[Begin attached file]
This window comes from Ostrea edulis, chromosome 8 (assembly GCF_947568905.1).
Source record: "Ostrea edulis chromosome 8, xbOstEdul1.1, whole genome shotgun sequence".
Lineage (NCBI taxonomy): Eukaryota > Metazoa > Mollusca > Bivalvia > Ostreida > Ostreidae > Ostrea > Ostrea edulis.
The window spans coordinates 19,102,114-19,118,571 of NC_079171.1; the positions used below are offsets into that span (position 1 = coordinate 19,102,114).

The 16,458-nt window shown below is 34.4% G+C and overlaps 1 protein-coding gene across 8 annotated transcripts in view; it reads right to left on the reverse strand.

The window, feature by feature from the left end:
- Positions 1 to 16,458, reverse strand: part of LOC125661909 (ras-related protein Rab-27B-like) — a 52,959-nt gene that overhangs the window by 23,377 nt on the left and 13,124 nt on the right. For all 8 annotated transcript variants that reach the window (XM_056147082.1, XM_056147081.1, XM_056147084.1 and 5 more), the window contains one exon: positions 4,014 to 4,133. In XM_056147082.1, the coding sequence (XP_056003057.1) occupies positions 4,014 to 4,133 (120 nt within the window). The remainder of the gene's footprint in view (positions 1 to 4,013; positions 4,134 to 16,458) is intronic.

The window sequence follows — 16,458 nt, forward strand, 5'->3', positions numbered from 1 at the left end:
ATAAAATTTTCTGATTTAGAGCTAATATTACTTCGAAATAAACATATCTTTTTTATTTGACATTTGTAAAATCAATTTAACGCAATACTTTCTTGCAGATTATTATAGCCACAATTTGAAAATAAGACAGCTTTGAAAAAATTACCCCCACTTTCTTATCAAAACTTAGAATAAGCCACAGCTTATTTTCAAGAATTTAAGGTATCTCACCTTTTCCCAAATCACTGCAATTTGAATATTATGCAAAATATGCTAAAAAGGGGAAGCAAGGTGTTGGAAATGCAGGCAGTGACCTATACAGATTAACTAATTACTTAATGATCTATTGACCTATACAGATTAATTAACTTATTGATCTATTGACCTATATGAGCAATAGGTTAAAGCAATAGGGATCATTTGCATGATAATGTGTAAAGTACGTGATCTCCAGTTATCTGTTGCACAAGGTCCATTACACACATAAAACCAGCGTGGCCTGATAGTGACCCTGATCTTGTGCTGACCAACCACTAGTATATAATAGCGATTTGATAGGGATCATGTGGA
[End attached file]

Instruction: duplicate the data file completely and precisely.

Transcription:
This window comes from Ostrea edulis, chromosome 8 (assembly GCF_947568905.1).
Source record: "Ostrea edulis chromosome 8, xbOstEdul1.1, whole genome shotgun sequence".
Lineage (NCBI taxonomy): Eukaryota > Metazoa > Mollusca > Bivalvia > Ostreida > Ostreidae > Ostrea > Ostrea edulis.
The window spans coordinates 19,102,114-19,118,571 of NC_079171.1; the positions used below are offsets into that span (position 1 = coordinate 19,102,114).

The 16,458-nt window shown below is 34.4% G+C and overlaps 1 protein-coding gene across 8 annotated transcripts in view; it reads right to left on the reverse strand.

The window, feature by feature from the left end:
- Positions 1 to 16,458, reverse strand: part of LOC125661909 (ras-related protein Rab-27B-like) — a 52,959-nt gene that overhangs the window by 23,377 nt on the left and 13,124 nt on the right. For all 8 annotated transcript variants that reach the window (XM_056147082.1, XM_056147081.1, XM_056147084.1 and 5 more), the window contains one exon: positions 4,014 to 4,133. In XM_056147082.1, the coding sequence (XP_056003057.1) occupies positions 4,014 to 4,133 (120 nt within the window). The remainder of the gene's footprint in view (positions 1 to 4,013; positions 4,134 to 16,458) is intronic.

The window sequence follows — 16,458 nt, forward strand, 5'->3', positions numbered from 1 at the left end:
ATAAAATTTTCTGATTTAGAGCTAATATTACTTCGAAATAAACATATCTTTTTTATTTGACATTTGTAAAATCAATTTAACGCAATACTTTCTTGCAGATTATTATAGCCACAATTTGAAAATAAGACAGCTTTGAAAAAATTACCCCCACTTTCTTATCAAAACTTAGAATAAGCCACAGCTTATTTTCAAGAATTTAAGGTATCTCACCTTTTCCCAAATCACTGCAATTTGAATATTATGCAAAATATGCTAAAAAGGGGAAGCAAGGTGTTGGAAATGCAGGCAGTGACCTATACAGATTAACTAATTACTTAATGATCTATTGACCTATACAGATTAATTAACTTATTGATCTATTGACCTATATGAGCAATAGGTTAAAGCAATAGGGATCATTTGCATGATAATGTGTAAAGTACGTGATCTCCAGTTATCTGTTGCACAAGGTCCATTACACACATAAAACCAGCGTGGCCTGATAGTGACCCTGATCTTGTGCTGACCAACCACTAGTATATAATAGCGATTTGATAGGGATCATGTGGA